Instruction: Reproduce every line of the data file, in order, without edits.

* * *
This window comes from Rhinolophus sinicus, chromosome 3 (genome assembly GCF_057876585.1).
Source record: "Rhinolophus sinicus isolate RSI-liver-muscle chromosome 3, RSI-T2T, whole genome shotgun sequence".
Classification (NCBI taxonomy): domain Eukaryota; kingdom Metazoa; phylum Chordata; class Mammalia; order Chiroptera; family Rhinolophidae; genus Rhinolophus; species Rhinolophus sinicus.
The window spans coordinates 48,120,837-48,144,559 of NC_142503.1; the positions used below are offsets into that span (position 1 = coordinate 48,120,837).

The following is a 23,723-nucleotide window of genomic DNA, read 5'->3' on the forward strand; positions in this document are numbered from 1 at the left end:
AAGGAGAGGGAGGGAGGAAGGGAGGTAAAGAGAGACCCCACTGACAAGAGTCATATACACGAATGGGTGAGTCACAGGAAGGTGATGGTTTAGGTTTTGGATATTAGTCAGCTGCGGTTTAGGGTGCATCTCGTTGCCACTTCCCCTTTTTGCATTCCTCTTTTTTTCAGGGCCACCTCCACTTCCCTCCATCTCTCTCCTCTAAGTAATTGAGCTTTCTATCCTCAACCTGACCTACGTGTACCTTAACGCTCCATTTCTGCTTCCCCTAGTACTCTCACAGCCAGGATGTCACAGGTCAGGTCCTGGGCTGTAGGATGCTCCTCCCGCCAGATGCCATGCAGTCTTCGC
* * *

This window comes from Rhinolophus sinicus, chromosome 3 (genome assembly GCF_057876585.1).
Source record: "Rhinolophus sinicus isolate RSI-liver-muscle chromosome 3, RSI-T2T, whole genome shotgun sequence".
Classification (NCBI taxonomy): domain Eukaryota; kingdom Metazoa; phylum Chordata; class Mammalia; order Chiroptera; family Rhinolophidae; genus Rhinolophus; species Rhinolophus sinicus.
The window spans coordinates 48,120,837-48,144,559 of NC_142503.1; the positions used below are offsets into that span (position 1 = coordinate 48,120,837).

The following is a 23,723-nucleotide window of genomic DNA, read 5'->3' on the forward strand; positions in this document are numbered from 1 at the left end:
AAGGAGAGGGAGGGAGGAAGGGAGGTAAAGAGAGACCCCACTGACAAGAGTCATATACACGAATGGGTGAGTCACAGGAAGGTGATGGTTTAGGTTTTGGATATTAGTCAGCTGCGGTTTAGGGTGCATCTCGTTGCCACTTCCCCTTTTTGCATTCCTCTTTTTTTCAGGGCCACCTCCACTTCCCTCCATCTCTCTCCTCTAAGTAATTGAGCTTTCTATCCTCAACCTGACCTACGTGTACCTTAACGCTCCATTTCTGCTTCCCCTAGTACTCTCACAGCCAGGATGTCACAGGTCAGGTCCTGGGCTGTAGGATGCTCCTCCCGCCAGATGCCATGCAGTCTTCGC